Editor's Note: This is one of a series of articles about the history of the Sun Advocate and the county it covers as a newspaper. These articles are being prepared as the 120th anniversary of the newspaper's birth approaches in 2011.
Those that weren't alive during the early 1940s often wonder why such a big deal is made of World War II and the home front. All they have to relate to is wars such as Vietnam, the Gulf Wars, Iraq and Afghanistan. There are a lot of differences between these conflicts and the "big one" but for the civilian population, there was and is little effect on daily lives. During World War II everyone was impacted; there literally were no civilians. Everyone from little kids to those well past retirement age that had to chip in.
The year 1942 saw the beginning of this swing from the Great Depression to the Greatest Generation. As the Sun Advocate reported news in the area, so much of it was tied to the war effort, or impacted in some way by it.
And of course there were those that were devastated by it because loved ones were reported missing in action or having been killed in action. They and their families paid the ultimate price for keeping the country out of the hands of dictators.
The year began as it ended. Things on the war front didn't look very good. And in Carbon County another mining death early in January seemed to continue a streak from the year before with more than one person being killed in mining accident every month.
The first fatality of 1942 was a man named Jesse Taylor, 42, of Spring Glen. He along with another man were working in the Independent Coal and Coke Mine near Kenilworth when a coal cave-in buried both of them. It took rescuers three hours to dig Taylor out.
Later that month the water situation, particularly relating to Scofield and the potential Gooseberry Dam came up again. Carbon officials passed a resolution that was to be sent to the federal government pointing out the poor shape the Scofield Dam was in and that its condition threatened not only the towns of Price and Helper, but also the national defense infrastructure. They pointed out that the railroad works passing through Price Canyon and the ability to transport mined coal through the canyon could be curtailed if the dam broke or was sabotaged in some way. Eventually moves like this by the areas leaders would lead to federal help in creating the dam that exists today and that replaced the old dam built in the 1920s.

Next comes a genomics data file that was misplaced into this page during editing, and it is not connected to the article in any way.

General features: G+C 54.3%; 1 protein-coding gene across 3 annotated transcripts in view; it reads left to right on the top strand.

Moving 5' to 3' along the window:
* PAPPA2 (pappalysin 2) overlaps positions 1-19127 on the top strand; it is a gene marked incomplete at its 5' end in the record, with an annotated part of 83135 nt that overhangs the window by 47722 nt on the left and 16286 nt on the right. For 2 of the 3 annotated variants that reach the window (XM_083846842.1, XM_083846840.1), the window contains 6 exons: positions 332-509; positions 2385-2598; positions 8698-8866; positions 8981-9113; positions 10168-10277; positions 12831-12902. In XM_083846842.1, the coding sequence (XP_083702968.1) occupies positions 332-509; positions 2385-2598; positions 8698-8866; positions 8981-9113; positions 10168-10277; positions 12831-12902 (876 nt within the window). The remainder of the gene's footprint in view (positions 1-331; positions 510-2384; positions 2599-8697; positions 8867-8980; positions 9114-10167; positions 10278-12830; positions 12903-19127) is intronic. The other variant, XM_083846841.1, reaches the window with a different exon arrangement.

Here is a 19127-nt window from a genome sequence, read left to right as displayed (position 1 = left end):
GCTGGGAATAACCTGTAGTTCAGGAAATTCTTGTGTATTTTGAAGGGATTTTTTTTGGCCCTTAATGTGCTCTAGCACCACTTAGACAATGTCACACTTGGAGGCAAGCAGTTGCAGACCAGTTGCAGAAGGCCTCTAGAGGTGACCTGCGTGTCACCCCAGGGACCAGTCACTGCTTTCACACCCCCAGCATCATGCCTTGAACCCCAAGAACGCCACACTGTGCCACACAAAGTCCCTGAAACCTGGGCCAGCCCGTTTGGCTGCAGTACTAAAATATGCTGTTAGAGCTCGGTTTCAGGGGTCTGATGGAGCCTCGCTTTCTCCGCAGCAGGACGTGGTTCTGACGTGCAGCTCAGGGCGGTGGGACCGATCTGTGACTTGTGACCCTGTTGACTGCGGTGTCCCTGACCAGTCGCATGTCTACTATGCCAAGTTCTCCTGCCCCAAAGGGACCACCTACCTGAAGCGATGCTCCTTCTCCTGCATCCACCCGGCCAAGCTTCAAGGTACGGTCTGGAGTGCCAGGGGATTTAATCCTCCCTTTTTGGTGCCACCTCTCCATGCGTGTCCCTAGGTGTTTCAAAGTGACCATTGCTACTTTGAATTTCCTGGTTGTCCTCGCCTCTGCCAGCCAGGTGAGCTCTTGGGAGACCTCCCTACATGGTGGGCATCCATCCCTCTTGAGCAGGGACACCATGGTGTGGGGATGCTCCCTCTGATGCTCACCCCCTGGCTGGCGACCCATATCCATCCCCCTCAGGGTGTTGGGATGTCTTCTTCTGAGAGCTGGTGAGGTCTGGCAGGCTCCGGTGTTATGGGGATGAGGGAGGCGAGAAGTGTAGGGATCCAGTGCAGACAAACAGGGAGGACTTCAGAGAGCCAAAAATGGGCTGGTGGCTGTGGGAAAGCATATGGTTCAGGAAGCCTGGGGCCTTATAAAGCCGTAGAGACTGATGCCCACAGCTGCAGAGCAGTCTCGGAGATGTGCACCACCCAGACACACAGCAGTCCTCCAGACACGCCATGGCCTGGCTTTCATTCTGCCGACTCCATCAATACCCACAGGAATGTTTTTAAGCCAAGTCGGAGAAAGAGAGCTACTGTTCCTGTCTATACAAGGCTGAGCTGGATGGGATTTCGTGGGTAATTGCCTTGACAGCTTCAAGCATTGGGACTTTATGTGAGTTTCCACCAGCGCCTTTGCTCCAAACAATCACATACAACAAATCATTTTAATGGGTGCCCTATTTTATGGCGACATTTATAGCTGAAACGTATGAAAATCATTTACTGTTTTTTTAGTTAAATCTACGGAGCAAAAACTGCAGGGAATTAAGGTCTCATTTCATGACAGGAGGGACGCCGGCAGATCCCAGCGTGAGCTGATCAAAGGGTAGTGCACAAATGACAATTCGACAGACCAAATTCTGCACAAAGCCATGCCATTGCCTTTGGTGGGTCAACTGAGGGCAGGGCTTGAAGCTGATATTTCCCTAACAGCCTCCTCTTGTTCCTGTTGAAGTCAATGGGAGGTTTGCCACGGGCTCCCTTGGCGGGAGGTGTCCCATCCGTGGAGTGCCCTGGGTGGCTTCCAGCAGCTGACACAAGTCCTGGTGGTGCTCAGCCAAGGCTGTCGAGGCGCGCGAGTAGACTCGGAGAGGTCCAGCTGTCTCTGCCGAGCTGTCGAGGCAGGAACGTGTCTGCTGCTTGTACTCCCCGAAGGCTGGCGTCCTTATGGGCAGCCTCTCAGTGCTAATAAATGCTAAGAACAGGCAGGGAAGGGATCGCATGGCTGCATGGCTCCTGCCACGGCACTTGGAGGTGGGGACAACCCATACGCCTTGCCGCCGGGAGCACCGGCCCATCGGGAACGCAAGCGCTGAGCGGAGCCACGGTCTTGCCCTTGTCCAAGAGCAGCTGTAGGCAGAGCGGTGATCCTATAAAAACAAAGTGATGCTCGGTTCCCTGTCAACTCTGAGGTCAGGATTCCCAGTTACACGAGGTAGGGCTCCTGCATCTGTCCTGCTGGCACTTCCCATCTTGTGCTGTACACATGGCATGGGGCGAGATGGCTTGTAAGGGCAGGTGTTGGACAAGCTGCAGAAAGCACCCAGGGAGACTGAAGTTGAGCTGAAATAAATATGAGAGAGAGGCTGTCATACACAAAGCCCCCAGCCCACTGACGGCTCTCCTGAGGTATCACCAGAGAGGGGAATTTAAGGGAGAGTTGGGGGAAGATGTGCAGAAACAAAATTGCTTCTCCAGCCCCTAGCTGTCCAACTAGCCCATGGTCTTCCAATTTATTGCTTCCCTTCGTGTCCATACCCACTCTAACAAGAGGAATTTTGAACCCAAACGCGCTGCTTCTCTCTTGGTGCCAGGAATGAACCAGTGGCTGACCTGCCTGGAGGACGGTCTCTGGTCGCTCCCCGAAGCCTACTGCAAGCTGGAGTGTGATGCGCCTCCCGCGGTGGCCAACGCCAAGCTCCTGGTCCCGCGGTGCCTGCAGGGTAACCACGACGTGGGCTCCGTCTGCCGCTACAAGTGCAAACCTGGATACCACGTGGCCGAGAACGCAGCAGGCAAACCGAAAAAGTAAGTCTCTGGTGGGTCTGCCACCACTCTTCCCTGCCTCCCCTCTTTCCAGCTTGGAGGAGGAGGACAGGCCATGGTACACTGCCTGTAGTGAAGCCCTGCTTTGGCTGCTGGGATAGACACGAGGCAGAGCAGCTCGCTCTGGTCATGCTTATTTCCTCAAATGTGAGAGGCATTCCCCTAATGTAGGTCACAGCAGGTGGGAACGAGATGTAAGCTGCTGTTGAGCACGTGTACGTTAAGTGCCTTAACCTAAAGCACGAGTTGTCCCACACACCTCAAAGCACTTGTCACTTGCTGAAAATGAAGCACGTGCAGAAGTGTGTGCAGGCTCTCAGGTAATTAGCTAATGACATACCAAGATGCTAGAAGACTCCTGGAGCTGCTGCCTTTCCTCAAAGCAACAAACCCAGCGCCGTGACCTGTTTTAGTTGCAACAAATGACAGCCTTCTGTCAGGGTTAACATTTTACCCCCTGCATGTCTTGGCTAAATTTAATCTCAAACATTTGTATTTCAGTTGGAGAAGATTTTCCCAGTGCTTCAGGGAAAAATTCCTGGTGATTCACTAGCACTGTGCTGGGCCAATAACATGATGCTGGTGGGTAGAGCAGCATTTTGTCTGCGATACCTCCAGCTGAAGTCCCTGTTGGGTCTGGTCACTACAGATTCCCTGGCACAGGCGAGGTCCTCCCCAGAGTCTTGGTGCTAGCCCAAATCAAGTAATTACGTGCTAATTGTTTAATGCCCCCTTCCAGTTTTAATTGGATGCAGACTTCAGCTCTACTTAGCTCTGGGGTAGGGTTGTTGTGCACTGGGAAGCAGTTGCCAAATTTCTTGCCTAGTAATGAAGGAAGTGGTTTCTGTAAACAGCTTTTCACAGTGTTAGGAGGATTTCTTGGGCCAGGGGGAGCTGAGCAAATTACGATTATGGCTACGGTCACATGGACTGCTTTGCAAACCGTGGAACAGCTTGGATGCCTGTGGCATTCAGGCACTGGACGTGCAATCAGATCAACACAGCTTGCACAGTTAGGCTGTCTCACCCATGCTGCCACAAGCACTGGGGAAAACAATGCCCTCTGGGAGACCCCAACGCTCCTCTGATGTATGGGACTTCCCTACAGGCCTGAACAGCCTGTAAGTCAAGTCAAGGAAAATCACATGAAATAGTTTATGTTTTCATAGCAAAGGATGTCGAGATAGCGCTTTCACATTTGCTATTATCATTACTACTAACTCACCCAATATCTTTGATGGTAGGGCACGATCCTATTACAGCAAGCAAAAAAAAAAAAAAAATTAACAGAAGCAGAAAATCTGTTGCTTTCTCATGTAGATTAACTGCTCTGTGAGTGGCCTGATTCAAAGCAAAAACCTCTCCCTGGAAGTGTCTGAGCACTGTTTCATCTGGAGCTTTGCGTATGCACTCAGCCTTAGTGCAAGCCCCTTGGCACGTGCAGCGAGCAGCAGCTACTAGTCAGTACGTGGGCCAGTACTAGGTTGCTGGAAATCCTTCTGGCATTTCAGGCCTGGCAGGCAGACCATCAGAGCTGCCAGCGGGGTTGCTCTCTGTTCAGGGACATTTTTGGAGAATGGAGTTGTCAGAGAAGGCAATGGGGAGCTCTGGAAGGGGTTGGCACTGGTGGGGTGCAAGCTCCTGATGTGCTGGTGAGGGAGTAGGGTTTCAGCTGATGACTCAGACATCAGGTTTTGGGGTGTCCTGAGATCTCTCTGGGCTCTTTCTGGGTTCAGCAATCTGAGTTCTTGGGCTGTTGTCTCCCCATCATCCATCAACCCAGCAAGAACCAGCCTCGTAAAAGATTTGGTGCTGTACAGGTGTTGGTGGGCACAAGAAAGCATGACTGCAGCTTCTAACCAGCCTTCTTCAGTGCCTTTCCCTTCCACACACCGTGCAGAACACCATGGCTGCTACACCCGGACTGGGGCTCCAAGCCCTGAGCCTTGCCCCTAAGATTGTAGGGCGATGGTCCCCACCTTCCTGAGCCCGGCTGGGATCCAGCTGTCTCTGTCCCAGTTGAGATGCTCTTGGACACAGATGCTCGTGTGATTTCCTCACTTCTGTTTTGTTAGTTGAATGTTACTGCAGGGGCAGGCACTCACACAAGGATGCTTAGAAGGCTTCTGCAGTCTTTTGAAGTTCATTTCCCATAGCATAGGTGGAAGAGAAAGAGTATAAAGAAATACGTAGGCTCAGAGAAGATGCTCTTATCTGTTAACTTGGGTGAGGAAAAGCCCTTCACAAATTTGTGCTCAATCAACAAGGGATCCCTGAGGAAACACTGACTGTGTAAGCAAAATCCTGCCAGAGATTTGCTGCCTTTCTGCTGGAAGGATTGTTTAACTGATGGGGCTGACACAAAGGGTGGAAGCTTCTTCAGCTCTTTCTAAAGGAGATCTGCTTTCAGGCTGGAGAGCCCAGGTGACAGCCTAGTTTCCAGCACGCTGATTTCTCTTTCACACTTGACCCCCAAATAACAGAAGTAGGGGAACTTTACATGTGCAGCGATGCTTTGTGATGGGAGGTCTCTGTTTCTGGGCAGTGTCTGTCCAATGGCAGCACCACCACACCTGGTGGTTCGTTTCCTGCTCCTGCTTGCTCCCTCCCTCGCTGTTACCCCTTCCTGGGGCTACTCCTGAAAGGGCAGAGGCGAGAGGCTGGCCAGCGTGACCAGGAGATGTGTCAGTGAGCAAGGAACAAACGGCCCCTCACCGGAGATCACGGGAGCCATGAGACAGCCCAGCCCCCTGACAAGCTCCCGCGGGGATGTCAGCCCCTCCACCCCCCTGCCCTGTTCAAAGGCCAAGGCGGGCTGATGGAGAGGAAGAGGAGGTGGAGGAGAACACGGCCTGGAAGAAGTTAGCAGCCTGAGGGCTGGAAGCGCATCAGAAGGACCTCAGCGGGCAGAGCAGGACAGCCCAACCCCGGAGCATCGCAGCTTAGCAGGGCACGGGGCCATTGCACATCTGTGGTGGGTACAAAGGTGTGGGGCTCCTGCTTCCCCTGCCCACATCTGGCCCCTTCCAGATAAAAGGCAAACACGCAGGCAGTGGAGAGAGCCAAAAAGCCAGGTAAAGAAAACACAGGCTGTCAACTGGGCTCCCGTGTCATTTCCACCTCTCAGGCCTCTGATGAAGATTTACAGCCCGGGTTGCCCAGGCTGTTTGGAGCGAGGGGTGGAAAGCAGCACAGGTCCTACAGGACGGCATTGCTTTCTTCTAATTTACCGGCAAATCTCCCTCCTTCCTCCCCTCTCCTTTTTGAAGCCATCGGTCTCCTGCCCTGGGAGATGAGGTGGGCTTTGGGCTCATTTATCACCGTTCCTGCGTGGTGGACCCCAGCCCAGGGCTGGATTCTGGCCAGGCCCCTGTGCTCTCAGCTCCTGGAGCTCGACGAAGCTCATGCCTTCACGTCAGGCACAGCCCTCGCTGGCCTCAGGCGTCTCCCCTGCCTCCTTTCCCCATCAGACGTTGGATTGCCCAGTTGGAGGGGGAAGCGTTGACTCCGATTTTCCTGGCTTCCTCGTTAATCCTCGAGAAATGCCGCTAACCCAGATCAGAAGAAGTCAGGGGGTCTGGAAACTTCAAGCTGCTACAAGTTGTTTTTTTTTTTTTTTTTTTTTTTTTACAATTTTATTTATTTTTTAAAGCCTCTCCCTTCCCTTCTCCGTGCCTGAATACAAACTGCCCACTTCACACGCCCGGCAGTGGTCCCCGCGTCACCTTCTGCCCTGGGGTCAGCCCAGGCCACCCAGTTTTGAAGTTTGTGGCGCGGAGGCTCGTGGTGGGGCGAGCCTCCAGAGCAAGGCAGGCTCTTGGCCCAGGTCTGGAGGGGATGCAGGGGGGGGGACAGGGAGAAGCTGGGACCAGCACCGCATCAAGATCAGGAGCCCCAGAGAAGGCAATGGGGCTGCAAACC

In early February excitement came to the county in the form of car thieves who evaded police and Highway Patrol troopers all the way from the Colorado border near Grand Junction to the upper part of Price Canyon. The chase in the county began when police received a call from Woodside that some gasoline had been stolen from a station there and those responsible were headed north toward Wellington. Two troopers tried to head off the car in Wellington but failed to do so. They called Helper and Sergeant J.L. Sullivan laid in wait for them at the end of the Castle Gate Tunnel. He believed they had pulled off the road to avoid capture, but after an hour he saw the car come out of the tunnel. He tried to force it off the road but the other vehicle started to skid off the road on some ice and he was afraid they would go over the edge. At that point the car picked up more speed and the trooper followed and nearly plowed into three other cars coming the other way. Sullivan decided that someone that was innocent would get hurt so he broke out the windshield of his car and started shooting at the tires of the stolen vehicle. He finally halted the car and the passenger jumped out with his hands up. The driver however, ran down the slope near the road and got away. By the time this was all over some police officials who had been chasing the car from Colorado arrived and went on to Soldier Summit looking for the driver, but they never found him, even though they found out his name from the passenger who, of course, went to jail.